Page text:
CSDE Fellows Invited Lectures
Fellow Host: Christine Leibbrand
Pay Unto Caesar: Breaches of Justice in the Monetary Sanctions Regime
Mary Pattillo, Professor, Department of Sociology and African American Studies, Northwestern University
12:30-1:30 PM PT
121 Raitt Hall
Monetary sanctions include fines, fees, restitution, surcharges, interest, and other costs imposed on people who are convicted of crimes ranging from traffic violations to violent felonies. In this article, we assess monetary sanctions as they relate to several kinds of justice. Following the ruling in Timbs v. Indiana, we explore constitutional justice and ask if monetary sanctions constitute excessive fines in violation of the Eighth Amendment to the U.S. Constitution. Additionally, we treat three domains of justice that are of interest to scholars across multiple fields: retributive, procedural, and distributive. Using data from qualitative interviews with sixty-eight people sentenced to pay monetary sanctions in Illinois, we identify six key themes: monetary sanctions are: 1) justifiable punishment, 2) impossible to pay due to poverty, 3) double punishment, 4) extortion, 5) unclear as to purpose, and 6) collected by a greedy state. We show that most monetary sanctions are excessive for lower-income defendants, and they breach each of the types of justice explored.
Mary Patillo is the Harold Washington Professor of Sociology and African American Studies, and Faculty Affiliate of the Institute for Policy Research. Pattillo’s areas of interest include race and ethnicity, the black middle class, policy, inequality, urban sociology, and qualitative methods. Pattillo uses the city of Chicago as her laboratory and strives to be an expert in Chicago history, politics, and social life. In her first book, Black Picket Fences (University of Chicago Press, 1999), Pattillo investigated the economic, spatial, and cultural forces that affect child-rearing and youth socialization in a black middle class neighborhood on Chicago’s South Side. Black Picket Fences won the Oliver Cromwell Cox Best Book Award from the American Sociological Association. Her second book, Black on the Block (University of Chicago Press 2007) focused on gentrification and public housing transformation in North Kenwood – Oakland on Chicago’s South Side. The book developed the concept of “middlemen” and “middlewomen,” the roles that black professionals play in working alternatively to mediate or exacerbate racial and class inequality. It won the Robert Park Book Award and a proclamation of the City of Chicago. Current research projects include the effect of college match on racial and class stratification, and the prevalence and impact of monetary sanction in the Illinois criminal justice system.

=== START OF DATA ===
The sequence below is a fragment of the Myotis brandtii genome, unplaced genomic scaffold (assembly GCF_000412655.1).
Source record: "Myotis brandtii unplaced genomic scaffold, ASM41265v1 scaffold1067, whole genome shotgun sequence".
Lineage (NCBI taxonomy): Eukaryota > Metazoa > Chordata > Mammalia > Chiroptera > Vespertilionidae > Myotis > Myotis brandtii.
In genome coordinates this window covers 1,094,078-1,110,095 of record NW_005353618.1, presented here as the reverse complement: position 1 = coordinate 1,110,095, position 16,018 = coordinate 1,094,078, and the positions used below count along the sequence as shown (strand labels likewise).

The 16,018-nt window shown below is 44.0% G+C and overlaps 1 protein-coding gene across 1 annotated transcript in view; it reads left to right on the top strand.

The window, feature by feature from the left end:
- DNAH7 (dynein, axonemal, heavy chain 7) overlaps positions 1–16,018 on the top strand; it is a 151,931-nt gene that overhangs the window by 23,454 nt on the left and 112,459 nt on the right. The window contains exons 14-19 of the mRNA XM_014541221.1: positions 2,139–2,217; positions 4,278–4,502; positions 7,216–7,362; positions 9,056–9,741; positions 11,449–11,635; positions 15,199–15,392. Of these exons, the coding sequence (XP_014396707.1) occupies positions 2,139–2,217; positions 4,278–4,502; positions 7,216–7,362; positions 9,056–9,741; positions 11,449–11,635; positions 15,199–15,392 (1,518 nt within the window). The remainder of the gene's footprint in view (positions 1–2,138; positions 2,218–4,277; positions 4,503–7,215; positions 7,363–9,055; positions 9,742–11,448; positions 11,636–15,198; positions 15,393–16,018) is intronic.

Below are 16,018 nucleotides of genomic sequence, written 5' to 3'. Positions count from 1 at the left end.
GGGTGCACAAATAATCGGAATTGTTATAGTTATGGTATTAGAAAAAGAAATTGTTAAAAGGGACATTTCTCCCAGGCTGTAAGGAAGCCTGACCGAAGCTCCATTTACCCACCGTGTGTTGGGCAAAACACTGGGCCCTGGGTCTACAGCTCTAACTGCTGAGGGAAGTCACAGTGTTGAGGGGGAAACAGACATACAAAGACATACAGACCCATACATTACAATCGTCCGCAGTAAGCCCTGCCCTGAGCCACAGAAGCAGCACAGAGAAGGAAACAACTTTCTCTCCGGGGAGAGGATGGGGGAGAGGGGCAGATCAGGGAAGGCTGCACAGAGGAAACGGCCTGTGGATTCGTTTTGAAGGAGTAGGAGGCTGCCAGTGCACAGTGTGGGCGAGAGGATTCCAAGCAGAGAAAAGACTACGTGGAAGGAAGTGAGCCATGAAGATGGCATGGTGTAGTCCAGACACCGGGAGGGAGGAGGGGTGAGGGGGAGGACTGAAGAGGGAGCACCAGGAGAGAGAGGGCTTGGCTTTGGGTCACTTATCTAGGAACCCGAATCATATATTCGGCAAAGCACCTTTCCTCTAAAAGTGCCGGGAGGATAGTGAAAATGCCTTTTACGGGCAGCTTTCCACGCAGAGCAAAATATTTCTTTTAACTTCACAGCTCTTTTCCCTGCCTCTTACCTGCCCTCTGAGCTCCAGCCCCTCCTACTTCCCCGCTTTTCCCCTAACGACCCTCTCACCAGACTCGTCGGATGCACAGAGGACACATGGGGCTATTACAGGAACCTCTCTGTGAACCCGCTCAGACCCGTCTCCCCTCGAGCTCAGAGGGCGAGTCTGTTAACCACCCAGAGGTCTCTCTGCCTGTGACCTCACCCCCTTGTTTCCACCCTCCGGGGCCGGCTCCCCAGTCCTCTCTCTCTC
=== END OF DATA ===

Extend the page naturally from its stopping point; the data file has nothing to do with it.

Christine Leibbrand is a graduate student in the Department of Sociology and has concentrations in Demographic Methods from the University of Washington’s Center for Studies in Demography and Ecology and in Social Statistics from the Center for Statistics and the Social Sciences. Her research focuses on internal migration and residential mobility within the United States and the relationship between migration, mobility, and individual and familial socioeconomic and neighborhood outcomes. She is also interested in how migration and mobility influence racial and gender disparities in socioeconomic and neighborhood outcomes. Christine has collaborated on research using longitudinally-linked Census data to explore the socioeconomic, neighborhood, and return migration outcomes of second generation Great Migration migrants. Christine has also collaborated on research using the Fragile Families and Child Wellbeing Study to examine the association between paternal incarceration and child neighborhood outcomes and on research utilizing the Panel Study of Income Dynamics to study the relationship between mobility, segregation, and residential attainment among black and white women and men. Her dissertation examines the ways in which the returns to inter-county and inter-state U.S. migration are shaped by race and gender and the extent to which those returns have changed over time.